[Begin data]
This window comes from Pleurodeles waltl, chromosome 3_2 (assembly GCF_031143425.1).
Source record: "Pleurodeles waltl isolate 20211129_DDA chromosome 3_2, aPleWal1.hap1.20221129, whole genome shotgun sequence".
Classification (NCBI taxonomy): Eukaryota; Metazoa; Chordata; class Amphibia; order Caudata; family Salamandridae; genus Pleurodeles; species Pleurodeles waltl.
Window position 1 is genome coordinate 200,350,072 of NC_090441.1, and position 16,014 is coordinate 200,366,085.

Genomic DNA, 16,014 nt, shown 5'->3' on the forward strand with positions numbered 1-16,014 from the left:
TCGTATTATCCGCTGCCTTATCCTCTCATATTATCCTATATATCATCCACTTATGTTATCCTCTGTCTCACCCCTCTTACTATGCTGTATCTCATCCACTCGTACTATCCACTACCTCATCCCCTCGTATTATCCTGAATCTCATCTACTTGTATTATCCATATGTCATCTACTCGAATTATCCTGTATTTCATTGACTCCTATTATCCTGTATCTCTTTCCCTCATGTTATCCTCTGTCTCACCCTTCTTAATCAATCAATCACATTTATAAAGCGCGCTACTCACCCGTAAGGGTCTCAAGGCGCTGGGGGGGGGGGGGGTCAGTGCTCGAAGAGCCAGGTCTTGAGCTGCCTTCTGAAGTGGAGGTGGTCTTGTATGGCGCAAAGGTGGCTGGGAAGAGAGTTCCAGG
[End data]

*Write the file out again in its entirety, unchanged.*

This window comes from Pleurodeles waltl, chromosome 3_2 (assembly GCF_031143425.1).
Source record: "Pleurodeles waltl isolate 20211129_DDA chromosome 3_2, aPleWal1.hap1.20221129, whole genome shotgun sequence".
Classification (NCBI taxonomy): Eukaryota; Metazoa; Chordata; class Amphibia; order Caudata; family Salamandridae; genus Pleurodeles; species Pleurodeles waltl.
Window position 1 is genome coordinate 200,350,072 of NC_090441.1, and position 16,014 is coordinate 200,366,085.

Genomic DNA, 16,014 nt, shown 5'->3' on the forward strand with positions numbered 1-16,014 from the left:
TCGTATTATCCGCTGCCTTATCCTCTCATATTATCCTATATATCATCCACTTATGTTATCCTCTGTCTCACCCCTCTTACTATGCTGTATCTCATCCACTCGTACTATCCACTACCTCATCCCCTCGTATTATCCTGAATCTCATCTACTTGTATTATCCATATGTCATCTACTCGAATTATCCTGTATTTCATTGACTCCTATTATCCTGTATCTCTTTCCCTCATGTTATCCTCTGTCTCACCCTTCTTAATCAATCAATCACATTTATAAAGCGCGCTACTCACCCGTAAGGGTCTCAAGGCGCTGGGGGGGGGGGGGGTCAGTGCTCGAAGAGCCAGGTCTTGAGCTGCCTTCTGAAGTGGAGGTGGTCTTGTATGGCGCAAAGGTGGCTGGGAAGAGAGTTCCAGG